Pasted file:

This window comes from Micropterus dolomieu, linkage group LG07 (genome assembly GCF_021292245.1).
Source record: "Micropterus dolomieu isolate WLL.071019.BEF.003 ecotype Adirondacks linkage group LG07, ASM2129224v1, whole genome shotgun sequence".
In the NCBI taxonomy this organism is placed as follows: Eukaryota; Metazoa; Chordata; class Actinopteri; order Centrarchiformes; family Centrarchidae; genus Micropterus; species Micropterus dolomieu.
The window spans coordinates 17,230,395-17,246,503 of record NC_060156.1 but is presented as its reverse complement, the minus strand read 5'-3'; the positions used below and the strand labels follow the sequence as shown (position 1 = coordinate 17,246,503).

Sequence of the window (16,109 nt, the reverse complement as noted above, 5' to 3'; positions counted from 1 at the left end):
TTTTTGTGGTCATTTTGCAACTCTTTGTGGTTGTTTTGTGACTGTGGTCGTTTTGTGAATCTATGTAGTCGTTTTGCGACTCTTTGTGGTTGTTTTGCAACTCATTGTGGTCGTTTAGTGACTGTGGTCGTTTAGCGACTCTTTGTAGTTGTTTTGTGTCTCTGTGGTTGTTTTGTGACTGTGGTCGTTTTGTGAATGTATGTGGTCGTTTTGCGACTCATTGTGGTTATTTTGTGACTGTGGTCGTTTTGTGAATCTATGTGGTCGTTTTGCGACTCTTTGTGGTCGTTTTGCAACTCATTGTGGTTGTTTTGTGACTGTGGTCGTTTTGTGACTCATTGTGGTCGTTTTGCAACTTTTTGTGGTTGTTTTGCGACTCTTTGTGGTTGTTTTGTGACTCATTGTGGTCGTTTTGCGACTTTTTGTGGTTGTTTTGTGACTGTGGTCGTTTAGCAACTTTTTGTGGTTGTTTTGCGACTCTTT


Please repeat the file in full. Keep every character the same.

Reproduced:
This window comes from Micropterus dolomieu, linkage group LG07 (genome assembly GCF_021292245.1).
Source record: "Micropterus dolomieu isolate WLL.071019.BEF.003 ecotype Adirondacks linkage group LG07, ASM2129224v1, whole genome shotgun sequence".
In the NCBI taxonomy this organism is placed as follows: Eukaryota; Metazoa; Chordata; class Actinopteri; order Centrarchiformes; family Centrarchidae; genus Micropterus; species Micropterus dolomieu.
The window spans coordinates 17,230,395-17,246,503 of record NC_060156.1 but is presented as its reverse complement, the minus strand read 5'-3'; the positions used below and the strand labels follow the sequence as shown (position 1 = coordinate 17,246,503).

Sequence of the window (16,109 nt, the reverse complement as noted above, 5' to 3'; positions counted from 1 at the left end):
TTTTTGTGGTCATTTTGCAACTCTTTGTGGTTGTTTTGTGACTGTGGTCGTTTTGTGAATCTATGTAGTCGTTTTGCGACTCTTTGTGGTTGTTTTGCAACTCATTGTGGTCGTTTAGTGACTGTGGTCGTTTAGCGACTCTTTGTAGTTGTTTTGTGTCTCTGTGGTTGTTTTGTGACTGTGGTCGTTTTGTGAATGTATGTGGTCGTTTTGCGACTCATTGTGGTTATTTTGTGACTGTGGTCGTTTTGTGAATCTATGTGGTCGTTTTGCGACTCTTTGTGGTCGTTTTGCAACTCATTGTGGTTGTTTTGTGACTGTGGTCGTTTTGTGACTCATTGTGGTCGTTTTGCAACTTTTTGTGGTTGTTTTGCGACTCTTTGTGGTTGTTTTGTGACTCATTGTGGTCGTTTTGCGACTTTTTGTGGTTGTTTTGTGACTGTGGTCGTTTAGCAACTTTTTGTGGTTGTTTTGCGACTCTTT